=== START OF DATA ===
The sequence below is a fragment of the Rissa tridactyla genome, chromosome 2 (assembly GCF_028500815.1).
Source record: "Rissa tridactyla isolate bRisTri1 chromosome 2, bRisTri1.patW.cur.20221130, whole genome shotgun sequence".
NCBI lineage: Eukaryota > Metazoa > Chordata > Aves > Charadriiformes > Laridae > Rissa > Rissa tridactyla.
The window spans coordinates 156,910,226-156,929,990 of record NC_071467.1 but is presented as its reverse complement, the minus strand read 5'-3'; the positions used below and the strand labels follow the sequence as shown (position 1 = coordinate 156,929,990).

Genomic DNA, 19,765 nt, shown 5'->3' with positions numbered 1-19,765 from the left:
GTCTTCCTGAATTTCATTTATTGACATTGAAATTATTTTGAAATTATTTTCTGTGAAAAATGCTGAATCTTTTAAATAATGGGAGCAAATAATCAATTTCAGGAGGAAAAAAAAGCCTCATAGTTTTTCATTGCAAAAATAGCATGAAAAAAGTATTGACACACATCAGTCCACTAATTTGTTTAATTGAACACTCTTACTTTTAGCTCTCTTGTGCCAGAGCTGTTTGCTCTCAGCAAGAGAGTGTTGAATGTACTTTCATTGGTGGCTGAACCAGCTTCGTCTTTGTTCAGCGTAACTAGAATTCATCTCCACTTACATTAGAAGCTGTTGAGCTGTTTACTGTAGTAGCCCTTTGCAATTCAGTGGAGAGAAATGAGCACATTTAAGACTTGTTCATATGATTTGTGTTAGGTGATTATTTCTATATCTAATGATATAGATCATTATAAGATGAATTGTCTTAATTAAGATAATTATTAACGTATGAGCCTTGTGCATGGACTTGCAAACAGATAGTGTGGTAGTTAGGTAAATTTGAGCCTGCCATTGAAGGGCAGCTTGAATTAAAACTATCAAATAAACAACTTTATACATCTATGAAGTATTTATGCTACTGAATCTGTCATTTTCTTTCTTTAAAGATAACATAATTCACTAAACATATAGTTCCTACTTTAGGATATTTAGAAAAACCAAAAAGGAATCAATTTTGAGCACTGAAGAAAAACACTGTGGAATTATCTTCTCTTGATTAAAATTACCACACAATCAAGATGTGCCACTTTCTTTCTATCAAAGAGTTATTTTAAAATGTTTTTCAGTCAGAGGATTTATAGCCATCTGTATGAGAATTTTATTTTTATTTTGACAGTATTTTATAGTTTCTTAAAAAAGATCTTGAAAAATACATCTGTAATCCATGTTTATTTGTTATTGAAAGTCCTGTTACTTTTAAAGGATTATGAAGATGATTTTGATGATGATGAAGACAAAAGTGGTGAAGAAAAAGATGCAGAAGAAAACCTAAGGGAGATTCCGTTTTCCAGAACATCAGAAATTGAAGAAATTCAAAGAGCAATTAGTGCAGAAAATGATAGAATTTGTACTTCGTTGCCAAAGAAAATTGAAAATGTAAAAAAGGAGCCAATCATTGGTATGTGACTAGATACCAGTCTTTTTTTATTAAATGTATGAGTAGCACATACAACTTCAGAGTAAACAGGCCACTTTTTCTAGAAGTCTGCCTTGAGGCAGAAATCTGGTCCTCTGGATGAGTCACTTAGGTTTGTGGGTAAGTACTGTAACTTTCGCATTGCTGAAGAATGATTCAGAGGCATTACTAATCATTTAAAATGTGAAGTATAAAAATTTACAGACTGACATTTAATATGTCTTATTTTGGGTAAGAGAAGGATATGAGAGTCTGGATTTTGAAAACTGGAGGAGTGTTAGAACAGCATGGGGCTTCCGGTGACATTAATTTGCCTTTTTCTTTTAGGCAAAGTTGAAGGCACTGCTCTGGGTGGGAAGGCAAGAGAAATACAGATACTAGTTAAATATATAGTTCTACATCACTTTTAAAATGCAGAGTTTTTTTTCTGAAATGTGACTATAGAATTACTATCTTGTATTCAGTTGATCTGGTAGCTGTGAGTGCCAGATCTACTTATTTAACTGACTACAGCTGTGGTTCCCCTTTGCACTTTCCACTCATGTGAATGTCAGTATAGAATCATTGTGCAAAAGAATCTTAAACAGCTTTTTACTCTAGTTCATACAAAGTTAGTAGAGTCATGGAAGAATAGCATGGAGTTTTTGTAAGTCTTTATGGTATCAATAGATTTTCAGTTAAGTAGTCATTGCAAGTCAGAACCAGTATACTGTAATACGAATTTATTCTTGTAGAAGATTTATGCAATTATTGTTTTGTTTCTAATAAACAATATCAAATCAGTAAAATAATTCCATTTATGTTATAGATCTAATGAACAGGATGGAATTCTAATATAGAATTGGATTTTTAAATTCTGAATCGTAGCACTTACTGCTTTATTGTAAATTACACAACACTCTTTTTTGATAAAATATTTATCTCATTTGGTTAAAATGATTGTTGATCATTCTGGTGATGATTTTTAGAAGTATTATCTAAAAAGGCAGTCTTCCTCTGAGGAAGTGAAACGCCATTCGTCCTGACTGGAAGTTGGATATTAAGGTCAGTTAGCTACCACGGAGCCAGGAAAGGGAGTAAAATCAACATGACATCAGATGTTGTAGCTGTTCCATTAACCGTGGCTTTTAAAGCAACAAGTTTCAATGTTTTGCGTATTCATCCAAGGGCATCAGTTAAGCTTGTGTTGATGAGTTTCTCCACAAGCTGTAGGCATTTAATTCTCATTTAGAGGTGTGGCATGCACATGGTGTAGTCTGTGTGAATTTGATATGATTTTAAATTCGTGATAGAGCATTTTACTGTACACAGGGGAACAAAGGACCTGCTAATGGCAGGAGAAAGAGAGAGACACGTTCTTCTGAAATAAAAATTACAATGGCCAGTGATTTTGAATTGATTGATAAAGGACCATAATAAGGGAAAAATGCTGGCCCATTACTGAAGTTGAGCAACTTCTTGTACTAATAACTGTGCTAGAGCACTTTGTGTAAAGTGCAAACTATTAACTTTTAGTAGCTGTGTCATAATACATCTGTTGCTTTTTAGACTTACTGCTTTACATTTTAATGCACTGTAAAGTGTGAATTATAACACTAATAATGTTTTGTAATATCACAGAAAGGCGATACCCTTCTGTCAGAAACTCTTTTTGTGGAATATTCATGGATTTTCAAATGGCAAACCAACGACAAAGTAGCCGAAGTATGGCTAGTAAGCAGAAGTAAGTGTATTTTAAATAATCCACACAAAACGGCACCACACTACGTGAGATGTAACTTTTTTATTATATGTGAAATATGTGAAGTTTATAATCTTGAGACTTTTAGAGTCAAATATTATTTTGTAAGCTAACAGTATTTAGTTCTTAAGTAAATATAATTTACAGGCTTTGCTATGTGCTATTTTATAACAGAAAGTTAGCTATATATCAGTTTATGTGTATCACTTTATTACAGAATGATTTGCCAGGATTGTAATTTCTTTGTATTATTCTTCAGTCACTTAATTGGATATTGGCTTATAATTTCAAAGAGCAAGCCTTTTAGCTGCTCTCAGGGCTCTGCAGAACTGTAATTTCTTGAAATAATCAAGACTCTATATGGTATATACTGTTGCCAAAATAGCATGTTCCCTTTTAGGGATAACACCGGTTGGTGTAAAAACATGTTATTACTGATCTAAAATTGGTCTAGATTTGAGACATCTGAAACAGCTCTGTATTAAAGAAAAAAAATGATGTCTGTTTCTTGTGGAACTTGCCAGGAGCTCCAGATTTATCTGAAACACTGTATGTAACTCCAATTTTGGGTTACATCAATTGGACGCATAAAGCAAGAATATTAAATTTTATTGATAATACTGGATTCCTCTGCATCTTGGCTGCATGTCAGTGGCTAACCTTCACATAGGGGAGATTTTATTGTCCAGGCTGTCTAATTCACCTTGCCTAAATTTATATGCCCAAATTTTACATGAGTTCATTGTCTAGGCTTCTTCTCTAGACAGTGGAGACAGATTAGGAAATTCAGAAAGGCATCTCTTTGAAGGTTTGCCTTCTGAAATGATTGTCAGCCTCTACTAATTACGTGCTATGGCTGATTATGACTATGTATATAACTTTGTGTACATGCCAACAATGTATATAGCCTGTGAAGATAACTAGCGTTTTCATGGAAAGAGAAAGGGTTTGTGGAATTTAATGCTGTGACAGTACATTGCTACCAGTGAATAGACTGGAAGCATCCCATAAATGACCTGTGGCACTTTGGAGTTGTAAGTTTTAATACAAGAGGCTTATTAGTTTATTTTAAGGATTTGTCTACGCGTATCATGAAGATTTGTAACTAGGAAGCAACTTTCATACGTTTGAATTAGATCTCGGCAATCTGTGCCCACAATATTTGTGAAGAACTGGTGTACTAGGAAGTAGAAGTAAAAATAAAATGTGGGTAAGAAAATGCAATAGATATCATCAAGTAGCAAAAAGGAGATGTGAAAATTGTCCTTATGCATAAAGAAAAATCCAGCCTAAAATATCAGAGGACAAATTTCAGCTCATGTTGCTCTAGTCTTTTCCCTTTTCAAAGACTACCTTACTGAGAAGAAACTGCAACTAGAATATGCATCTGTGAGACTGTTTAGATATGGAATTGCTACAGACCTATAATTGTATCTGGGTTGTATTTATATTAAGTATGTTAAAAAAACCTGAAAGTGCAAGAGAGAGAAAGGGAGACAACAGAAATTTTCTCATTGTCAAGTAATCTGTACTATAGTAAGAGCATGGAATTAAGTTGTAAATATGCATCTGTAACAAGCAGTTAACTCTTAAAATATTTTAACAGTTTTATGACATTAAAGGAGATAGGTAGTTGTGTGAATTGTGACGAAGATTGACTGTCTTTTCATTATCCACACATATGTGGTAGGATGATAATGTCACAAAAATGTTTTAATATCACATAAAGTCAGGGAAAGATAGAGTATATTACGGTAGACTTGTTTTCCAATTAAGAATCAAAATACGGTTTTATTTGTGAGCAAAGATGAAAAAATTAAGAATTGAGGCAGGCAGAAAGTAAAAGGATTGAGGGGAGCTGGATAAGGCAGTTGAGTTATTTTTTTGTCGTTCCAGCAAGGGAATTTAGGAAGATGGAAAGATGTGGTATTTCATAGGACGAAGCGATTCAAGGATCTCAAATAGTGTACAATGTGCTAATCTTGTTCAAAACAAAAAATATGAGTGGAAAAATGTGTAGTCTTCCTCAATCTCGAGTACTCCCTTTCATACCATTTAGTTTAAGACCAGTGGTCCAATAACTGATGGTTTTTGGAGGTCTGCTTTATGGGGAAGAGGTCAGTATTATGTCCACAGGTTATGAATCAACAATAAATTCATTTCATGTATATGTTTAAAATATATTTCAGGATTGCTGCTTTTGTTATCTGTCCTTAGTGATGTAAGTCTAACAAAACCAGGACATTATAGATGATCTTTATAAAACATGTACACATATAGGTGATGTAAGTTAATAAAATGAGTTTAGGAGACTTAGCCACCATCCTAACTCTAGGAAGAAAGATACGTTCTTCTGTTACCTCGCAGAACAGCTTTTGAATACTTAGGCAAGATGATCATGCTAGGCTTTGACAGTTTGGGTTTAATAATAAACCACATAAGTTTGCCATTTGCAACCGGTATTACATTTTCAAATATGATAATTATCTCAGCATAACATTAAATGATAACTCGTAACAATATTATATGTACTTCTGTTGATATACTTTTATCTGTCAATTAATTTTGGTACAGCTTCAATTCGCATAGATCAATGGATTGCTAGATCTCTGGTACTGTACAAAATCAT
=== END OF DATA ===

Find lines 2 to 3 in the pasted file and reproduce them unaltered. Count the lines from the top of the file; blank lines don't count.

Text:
Source record: "Rissa tridactyla isolate bRisTri1 chromosome 2, bRisTri1.patW.cur.20221130, whole genome shotgun sequence".
NCBI lineage: Eukaryota > Metazoa > Chordata > Aves > Charadriiformes > Laridae > Rissa > Rissa tridactyla.